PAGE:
Pigments Absorb Solar Energy — Biological Strategy — AskNature (2023)

Pigments Absorb Solar Energy — Biological Strategy — AskNature (1)

Biological Strategy

Pigments Absorb SolarEnergy

Oriental hornet

Leon Wang

Chemically Generate Flow of Electrons(Redox)

Electron flows, or electron transport, is a critical step in numerous biochemical pathways. For example, the flow of electrons along the electron transport chain between membrane-bound proteins of mitochondria during cellular respiration or the chloroplast during photosynthesis triggers a flow of protons across the same membrane. This flow provides the energy for cellular processes similar to the flow of water across a hydroelectric dam.

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Capture, Absorb, or FilterEnergy

Energy is naturally available in many forms, including kinetic, potential, thermal, elastic, radiant, chemical, and more. All living systems require energy to carry out their many activities, and have developed strategies appropriate to one or more of those forms. For example, some plants maximize their surface area available for capturing radiant energy from the sun while others have strategies to focus scattered light onto photosynthesizing areas.

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Modify Electric Charge

Harnessing the power of electricity can be a powerful way for organisms to get energy. An electric charge can be positive or negative. When matter with an electric charge is near other charged particles, it will either be ‘repulsed’ or ‘attracted’ to the matter based on the charge. From electric eels to oriental hornets, learn about the different ways organisms use electric charges to their advantage.

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Modify Electron Transport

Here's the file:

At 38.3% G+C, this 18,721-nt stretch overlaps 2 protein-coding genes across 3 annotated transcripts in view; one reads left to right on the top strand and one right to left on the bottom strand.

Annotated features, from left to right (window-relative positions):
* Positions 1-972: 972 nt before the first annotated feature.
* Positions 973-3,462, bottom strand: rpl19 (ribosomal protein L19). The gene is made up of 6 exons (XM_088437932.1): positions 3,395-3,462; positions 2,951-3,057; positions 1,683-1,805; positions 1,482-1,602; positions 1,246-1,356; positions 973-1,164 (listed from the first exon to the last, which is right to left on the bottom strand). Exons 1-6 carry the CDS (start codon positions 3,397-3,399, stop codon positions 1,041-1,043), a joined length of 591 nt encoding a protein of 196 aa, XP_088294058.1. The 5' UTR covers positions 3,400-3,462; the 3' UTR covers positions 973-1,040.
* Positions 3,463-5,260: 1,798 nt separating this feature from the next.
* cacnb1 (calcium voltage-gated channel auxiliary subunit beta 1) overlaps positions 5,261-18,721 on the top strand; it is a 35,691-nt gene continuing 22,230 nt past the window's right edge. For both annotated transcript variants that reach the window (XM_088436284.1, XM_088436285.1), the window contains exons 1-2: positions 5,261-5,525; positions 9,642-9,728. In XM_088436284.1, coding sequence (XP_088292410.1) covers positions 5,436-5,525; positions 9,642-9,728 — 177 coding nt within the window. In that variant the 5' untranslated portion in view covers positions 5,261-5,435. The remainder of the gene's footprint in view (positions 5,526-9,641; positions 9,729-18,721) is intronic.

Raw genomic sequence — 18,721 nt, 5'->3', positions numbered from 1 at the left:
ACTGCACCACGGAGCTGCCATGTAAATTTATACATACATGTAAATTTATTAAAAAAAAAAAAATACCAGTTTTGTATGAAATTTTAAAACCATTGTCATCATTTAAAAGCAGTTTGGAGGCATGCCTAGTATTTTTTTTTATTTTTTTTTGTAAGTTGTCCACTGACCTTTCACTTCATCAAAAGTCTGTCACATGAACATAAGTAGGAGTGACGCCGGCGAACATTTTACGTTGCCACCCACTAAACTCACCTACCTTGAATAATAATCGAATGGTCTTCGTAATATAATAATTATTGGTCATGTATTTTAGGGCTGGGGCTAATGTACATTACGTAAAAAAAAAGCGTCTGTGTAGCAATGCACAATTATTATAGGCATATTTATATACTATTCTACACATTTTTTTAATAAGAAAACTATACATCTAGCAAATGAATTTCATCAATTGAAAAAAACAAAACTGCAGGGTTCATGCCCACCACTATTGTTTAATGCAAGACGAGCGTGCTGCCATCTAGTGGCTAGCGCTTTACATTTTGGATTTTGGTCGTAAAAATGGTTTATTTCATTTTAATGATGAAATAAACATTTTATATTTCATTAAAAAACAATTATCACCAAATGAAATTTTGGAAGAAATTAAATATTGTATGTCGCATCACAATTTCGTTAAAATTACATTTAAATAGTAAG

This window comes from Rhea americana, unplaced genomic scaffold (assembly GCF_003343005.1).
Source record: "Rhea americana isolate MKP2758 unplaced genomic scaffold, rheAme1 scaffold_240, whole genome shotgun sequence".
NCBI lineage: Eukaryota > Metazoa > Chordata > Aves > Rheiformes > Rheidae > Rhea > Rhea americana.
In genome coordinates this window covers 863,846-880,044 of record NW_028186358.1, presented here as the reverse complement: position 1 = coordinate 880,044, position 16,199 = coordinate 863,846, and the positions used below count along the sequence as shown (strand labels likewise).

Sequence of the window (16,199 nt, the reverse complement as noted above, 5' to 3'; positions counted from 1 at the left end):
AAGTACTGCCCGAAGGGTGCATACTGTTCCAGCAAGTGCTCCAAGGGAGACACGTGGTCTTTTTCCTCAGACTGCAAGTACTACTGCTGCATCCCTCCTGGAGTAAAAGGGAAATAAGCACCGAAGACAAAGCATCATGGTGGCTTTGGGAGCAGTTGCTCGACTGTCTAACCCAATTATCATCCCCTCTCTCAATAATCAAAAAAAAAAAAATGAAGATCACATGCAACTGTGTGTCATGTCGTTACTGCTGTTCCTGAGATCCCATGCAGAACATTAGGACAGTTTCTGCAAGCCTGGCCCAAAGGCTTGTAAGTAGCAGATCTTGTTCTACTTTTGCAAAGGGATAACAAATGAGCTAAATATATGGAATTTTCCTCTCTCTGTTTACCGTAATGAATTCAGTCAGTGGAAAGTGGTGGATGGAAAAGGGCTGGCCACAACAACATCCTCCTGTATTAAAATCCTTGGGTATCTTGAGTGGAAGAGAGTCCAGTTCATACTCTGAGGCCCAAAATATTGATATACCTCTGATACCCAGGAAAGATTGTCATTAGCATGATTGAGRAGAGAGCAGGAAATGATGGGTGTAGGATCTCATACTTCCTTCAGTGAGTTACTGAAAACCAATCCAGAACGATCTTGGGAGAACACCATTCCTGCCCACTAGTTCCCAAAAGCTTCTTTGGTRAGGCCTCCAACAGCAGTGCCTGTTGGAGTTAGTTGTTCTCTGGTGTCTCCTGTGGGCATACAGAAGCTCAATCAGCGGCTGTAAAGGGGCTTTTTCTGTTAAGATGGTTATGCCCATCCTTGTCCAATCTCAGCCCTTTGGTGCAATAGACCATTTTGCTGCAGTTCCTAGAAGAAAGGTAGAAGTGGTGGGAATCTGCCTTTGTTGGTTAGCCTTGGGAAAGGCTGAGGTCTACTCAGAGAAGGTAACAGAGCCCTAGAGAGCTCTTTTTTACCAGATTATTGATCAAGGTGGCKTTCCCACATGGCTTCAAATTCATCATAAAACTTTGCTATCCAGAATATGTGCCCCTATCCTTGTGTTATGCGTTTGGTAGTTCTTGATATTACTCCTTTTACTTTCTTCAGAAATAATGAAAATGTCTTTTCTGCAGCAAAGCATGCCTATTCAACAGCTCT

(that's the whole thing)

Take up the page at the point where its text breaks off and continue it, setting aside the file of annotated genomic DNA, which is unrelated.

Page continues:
Electron transport is essential for helping organisms to produce energy and survive. Several species can modify the movement of electrons in different ways, allowing them to survive in a variety of conditions.

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Store Energy

Once a living system captures energy or transforms one energy form into another, it must frequently save that energy for future use. But energy is difficult to store in some forms. So living systems need strategies to either use energy quickly, or to convert it from forms that are difficult to store (such as electrical or kinetic) to more storable forms. For example, grasshoppers store energy as potential energy in an elastic material in their tendons. When they need to jump, that energy converts into kinetic energy, providing the force needed to escape predators.

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Pigments Absorb Solar Energy — Biological Strategy — AskNature (2)


Class Insecta (“an insect”): Flies, ants, beetles, cockroaches, fleas, dragonflies

Insects are the most abundant arthropods—they make up 90% of the animals in the phylum. They’re found everywhere on earth except the deep ocean, and scientists estimate there are millions of insects not yet described. Most live on land, but many live in freshwater or saltwater marshes for part of their life cycles. Insects have three distinct body sections: a head, which has specialized mouthparts, a thorax, which has jointed legs, and an abdomen. They have well-developed nervous and sensory systems, and are the only invertebrate that can fly, thanks to their lightweight exoskeletons and small size.

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Pigments in the oriental hornet’s cuticle absorb solar energy that is turned into electrical energy.

Typically, wasps and hornets are more active during the early morning as they begin their daily activities. In contrast, the oriental hornet is most active during the middle of the day. It is a social insect that nests underground and correlates its digging activity with the intensity of the sunlight.

As it turns out, there is a good reason why these hornets tend to work in direct sunlight. These hornets have an outer layer (cuticle) that actually allows them to absorb sunlight. The brown and yellow colors of the oriental hornet not only serve to warn potential predators, but also contain s that harvest solar energy. The banded sections have multiple layers that get successively thinner and sandwich the pigments. The brown cuticle has about 30 layers while the yellow cuticle has roughly 15. Scientists have found that the outer brown layer is covered in grooves that act almost like gratings that help trap light, allowing the rays to funnel inward for better absorption. The outer yellow layer is covered in oval-shaped bumps that increase effective surface area for absorption. Both of these areas exhibit antireflection and light-trapping properties, enhancing the absorption of light in the cuticle. The role of the layers getting successively thinner is still under investigation.